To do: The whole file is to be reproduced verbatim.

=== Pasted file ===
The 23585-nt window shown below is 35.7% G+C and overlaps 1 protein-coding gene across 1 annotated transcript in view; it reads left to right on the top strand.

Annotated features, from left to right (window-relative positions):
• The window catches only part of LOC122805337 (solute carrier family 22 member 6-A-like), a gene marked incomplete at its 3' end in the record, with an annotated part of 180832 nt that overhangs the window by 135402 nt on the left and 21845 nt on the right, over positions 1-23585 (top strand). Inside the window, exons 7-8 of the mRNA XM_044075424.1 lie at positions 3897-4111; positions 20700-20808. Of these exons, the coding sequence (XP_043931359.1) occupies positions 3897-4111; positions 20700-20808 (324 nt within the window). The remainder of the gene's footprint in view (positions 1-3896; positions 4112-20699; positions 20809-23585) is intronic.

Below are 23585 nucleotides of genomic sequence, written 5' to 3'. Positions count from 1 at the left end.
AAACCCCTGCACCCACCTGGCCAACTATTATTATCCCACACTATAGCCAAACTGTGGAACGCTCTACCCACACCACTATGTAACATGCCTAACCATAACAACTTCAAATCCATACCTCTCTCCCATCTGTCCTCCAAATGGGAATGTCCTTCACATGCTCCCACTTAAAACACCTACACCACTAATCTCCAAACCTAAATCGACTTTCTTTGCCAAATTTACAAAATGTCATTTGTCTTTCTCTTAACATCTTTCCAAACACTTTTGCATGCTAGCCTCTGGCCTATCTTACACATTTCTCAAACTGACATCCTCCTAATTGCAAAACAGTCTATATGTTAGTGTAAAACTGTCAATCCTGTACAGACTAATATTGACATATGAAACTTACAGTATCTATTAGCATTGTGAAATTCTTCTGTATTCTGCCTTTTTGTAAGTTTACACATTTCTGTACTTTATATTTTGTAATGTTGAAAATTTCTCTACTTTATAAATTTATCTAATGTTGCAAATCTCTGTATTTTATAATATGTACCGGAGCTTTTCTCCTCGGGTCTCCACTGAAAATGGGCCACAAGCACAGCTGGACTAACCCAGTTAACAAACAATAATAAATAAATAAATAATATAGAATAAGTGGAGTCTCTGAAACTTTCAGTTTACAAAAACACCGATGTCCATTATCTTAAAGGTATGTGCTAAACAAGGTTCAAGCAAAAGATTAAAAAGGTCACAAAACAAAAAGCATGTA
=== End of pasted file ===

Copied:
The 23585-nt window shown below is 35.7% G+C and overlaps 1 protein-coding gene across 1 annotated transcript in view; it reads left to right on the top strand.

Annotated features, from left to right (window-relative positions):
• The window catches only part of LOC122805337 (solute carrier family 22 member 6-A-like), a gene marked incomplete at its 3' end in the record, with an annotated part of 180832 nt that overhangs the window by 135402 nt on the left and 21845 nt on the right, over positions 1-23585 (top strand). Inside the window, exons 7-8 of the mRNA XM_044075424.1 lie at positions 3897-4111; positions 20700-20808. Of these exons, the coding sequence (XP_043931359.1) occupies positions 3897-4111; positions 20700-20808 (324 nt within the window). The remainder of the gene's footprint in view (positions 1-3896; positions 4112-20699; positions 20809-23585) is intronic.

Below are 23585 nucleotides of genomic sequence, written 5' to 3'. Positions count from 1 at the left end.
AAACCCCTGCACCCACCTGGCCAACTATTATTATCCCACACTATAGCCAAACTGTGGAACGCTCTACCCACACCACTATGTAACATGCCTAACCATAACAACTTCAAATCCATACCTCTCTCCCATCTGTCCTCCAAATGGGAATGTCCTTCACATGCTCCCACTTAAAACACCTACACCACTAATCTCCAAACCTAAATCGACTTTCTTTGCCAAATTTACAAAATGTCATTTGTCTTTCTCTTAACATCTTTCCAAACACTTTTGCATGCTAGCCTCTGGCCTATCTTACACATTTCTCAAACTGACATCCTCCTAATTGCAAAACAGTCTATATGTTAGTGTAAAACTGTCAATCCTGTACAGACTAATATTGACATATGAAACTTACAGTATCTATTAGCATTGTGAAATTCTTCTGTATTCTGCCTTTTTGTAAGTTTACACATTTCTGTACTTTATATTTTGTAATGTTGAAAATTTCTCTACTTTATAAATTTATCTAATGTTGCAAATCTCTGTATTTTATAATATGTACCGGAGCTTTTCTCCTCGGGTCTCCACTGAAAATGGGCCACAAGCACAGCTGGACTAACCCAGTTAACAAACAATAATAAATAAATAAATAATATAGAATAAGTGGAGTCTCTGAAACTTTCAGTTTACAAAAACACCGATGTCCATTATCTTAAAGGTATGTGCTAAACAAGGTTCAAGCAAAAGATTAAAAAGGTCACAAAACAAAAAGCATGTA